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Passion must happen now

Join jaguars.com Senior Editor Vic Ketchman as he tackles the fans' tough questions.

Cary from Montreal, Quebec:
Knowing as much as you do about football, I was wondering what your opinion of the CFL is? You ever watch any of it?

Vic: Yeah, I've watched it. It's OK. I don't think it compares to the NFL in quality of product, but I'll say this for the CFL: It always has been what the NFL is becoming, a pass-happy league.

Carter from Fernandina Beach, FL:
I know that with the exception of OTAs, drafted players aren't allowed to participate in organized team practices such as training camp until they sign a contract. What are the rules on having them work in the conditioning program?

Vic: Drafted players who have yet to sign a contract may participate in the conditioning program. The start of training camp is the drop-dead date for all players to have signed a contract, if they wish to continue their participation.

Bryan from Jacksonville:
"Pro personnel department, not the college scouting department." Thank you for even more learning. I always assumed everyone was found by the scouts.

Vic: Pro personnel is a scouting department that employs scouts who evaluate players who have gone through the draft system and are either in or out of professional football. College scouting is a department that employs scouts who evaluate prospects for the draft.

Renzo from Katy, TX:
Who was the last quarterback from the Big 12 to have a decent career in the NFL?

Vic: I don't know. How about Steve Grogan? He was a pretty good quarterback at a time when it was tough to play quarterback in the NFL. He played in the Big Eight, but it's the same thing as the Big 12. I won't accept quarterbacks who played at a current Big 12 school when it was still in the Southwest Conference. Bobby Layne, for example, is not a Big 12 quarterback.

John from Jacksonville:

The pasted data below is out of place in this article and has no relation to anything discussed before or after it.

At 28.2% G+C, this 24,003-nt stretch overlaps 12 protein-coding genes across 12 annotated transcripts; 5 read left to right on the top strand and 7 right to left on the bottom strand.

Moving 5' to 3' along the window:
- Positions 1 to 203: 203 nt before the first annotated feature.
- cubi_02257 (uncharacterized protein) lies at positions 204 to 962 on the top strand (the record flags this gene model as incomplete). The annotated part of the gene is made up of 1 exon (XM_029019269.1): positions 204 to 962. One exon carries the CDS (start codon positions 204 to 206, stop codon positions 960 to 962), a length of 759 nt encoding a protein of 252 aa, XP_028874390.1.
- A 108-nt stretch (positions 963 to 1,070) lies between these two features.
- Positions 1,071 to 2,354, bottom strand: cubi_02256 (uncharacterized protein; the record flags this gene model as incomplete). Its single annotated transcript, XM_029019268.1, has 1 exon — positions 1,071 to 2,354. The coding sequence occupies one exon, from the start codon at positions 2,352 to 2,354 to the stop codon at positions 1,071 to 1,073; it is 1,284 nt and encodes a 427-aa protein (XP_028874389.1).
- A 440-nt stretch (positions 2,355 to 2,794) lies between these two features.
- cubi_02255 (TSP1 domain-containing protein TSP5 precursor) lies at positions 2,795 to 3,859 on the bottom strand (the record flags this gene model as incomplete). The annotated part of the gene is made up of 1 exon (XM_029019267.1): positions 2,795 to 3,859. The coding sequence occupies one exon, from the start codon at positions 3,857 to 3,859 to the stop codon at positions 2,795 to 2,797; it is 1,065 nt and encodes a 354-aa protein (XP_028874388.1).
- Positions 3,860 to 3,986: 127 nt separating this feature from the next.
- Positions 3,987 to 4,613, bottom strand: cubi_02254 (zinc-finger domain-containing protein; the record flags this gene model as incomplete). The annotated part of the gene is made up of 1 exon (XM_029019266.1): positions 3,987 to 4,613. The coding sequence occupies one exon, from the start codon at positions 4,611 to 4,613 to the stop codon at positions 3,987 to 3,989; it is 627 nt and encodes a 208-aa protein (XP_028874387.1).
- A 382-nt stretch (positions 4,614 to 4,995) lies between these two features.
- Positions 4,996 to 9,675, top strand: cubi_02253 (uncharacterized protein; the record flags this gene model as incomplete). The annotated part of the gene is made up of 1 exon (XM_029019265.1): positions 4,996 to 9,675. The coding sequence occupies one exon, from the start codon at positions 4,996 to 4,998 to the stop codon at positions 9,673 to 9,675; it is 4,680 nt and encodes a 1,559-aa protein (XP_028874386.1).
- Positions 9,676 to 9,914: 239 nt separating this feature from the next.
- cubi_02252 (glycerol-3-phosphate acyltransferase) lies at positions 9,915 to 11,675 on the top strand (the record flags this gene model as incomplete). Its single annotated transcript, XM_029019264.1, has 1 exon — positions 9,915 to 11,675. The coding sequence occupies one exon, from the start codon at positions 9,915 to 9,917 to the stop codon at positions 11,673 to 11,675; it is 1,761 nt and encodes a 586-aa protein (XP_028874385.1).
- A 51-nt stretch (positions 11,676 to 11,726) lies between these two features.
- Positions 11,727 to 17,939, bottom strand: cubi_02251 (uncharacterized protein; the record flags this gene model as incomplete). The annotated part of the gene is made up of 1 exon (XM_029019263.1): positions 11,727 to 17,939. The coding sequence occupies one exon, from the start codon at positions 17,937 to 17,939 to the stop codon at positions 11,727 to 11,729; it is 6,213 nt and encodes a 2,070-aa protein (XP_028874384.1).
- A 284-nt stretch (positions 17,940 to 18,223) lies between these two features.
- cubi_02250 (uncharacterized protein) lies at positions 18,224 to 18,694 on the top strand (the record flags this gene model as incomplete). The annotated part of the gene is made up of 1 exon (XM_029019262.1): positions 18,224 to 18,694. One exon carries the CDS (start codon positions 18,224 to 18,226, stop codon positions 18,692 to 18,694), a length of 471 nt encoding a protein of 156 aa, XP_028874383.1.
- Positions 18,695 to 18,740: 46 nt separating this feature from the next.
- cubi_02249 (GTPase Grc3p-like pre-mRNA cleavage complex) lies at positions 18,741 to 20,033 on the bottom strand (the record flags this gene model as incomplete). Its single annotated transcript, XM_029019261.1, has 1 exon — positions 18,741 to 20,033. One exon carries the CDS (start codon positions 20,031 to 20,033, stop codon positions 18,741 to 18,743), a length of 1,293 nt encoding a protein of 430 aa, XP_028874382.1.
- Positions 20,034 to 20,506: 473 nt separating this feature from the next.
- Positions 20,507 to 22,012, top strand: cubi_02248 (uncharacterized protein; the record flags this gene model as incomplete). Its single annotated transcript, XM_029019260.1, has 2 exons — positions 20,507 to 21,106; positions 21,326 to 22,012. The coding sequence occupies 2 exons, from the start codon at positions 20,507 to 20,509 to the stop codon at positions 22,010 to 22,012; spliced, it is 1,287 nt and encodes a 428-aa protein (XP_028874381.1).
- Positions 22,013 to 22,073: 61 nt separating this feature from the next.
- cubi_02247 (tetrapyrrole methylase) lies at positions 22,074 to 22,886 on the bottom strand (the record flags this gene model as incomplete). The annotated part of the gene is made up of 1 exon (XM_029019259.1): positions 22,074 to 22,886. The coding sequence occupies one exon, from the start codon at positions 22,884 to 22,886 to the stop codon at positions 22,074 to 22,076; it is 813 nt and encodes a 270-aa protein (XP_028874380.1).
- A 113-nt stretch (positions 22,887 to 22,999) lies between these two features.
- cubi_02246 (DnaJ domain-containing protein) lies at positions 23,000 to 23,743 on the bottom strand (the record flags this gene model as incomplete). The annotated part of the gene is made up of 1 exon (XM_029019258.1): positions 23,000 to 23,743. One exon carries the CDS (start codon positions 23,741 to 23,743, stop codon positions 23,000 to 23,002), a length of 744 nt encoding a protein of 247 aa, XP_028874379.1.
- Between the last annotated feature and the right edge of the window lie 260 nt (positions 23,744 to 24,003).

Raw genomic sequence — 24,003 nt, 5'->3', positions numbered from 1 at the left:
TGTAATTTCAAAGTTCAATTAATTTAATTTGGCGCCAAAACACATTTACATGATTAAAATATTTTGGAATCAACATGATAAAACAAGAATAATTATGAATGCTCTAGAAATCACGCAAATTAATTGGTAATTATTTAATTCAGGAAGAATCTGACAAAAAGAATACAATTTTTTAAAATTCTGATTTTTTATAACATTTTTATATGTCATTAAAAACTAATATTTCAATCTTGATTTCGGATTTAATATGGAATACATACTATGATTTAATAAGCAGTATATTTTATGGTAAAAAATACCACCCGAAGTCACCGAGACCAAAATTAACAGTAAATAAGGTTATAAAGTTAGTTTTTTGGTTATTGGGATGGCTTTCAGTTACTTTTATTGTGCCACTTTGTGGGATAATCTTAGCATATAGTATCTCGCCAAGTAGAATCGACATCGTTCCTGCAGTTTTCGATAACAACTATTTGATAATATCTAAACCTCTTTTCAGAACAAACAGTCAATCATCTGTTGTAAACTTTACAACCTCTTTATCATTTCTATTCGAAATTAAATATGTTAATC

I just want to say right up front that I am about the biggest Gator homer alive and I have a very strong feeling about the way you have treated Tim Tebow. I think you have been inordinately fair. One thing that I have been stressing to all sides of the debate is exactly as you have pointed out, that he has another year to refine the natural talent that he already has and at that point you evaluate the complete body of work.

Vic: I'm a very patient man. I can wait.

Mike from St. Mary's, GA:
The AFC South doesn't look like it's getting any easier. Just from looking at present rosters, who do you think is poised to have a better season, the Titans or Texans?

Vic: I'll say Titans but I won't stand on it. I wasn't sold on them last season and I think they're vulnerable at quarterback. What I like best about the Titans is their draft. It's pretty good. The Texans are a playoff contender but I still question how good they are up front on both sides of the ball, and can Matt Schaub stay healthy? I don't see the AFC South as nearly as strong heading into this season as it has been in the past. Frankly, I don't think it was very strong last year, which is an opinion that was supported by no playoff victories.

Sean from Philadelphia, PA:
I think that a lot of the offense's success this year hinges upon how well Torry Holt can perform. If he plays well and forces teams to double-team him, the Jaguars will be able to run easier and throw to whoever may be across the field from Torry. What do you think needs to happen for the offense to have success?

Vic: Control the line of scrimmage.

Chris from Jacksonville Beach, FL:
It has seemed like Paul Spicer and Mike Peterson were the leaders on our defense. Now that they are gone, who do you see emerging in that role?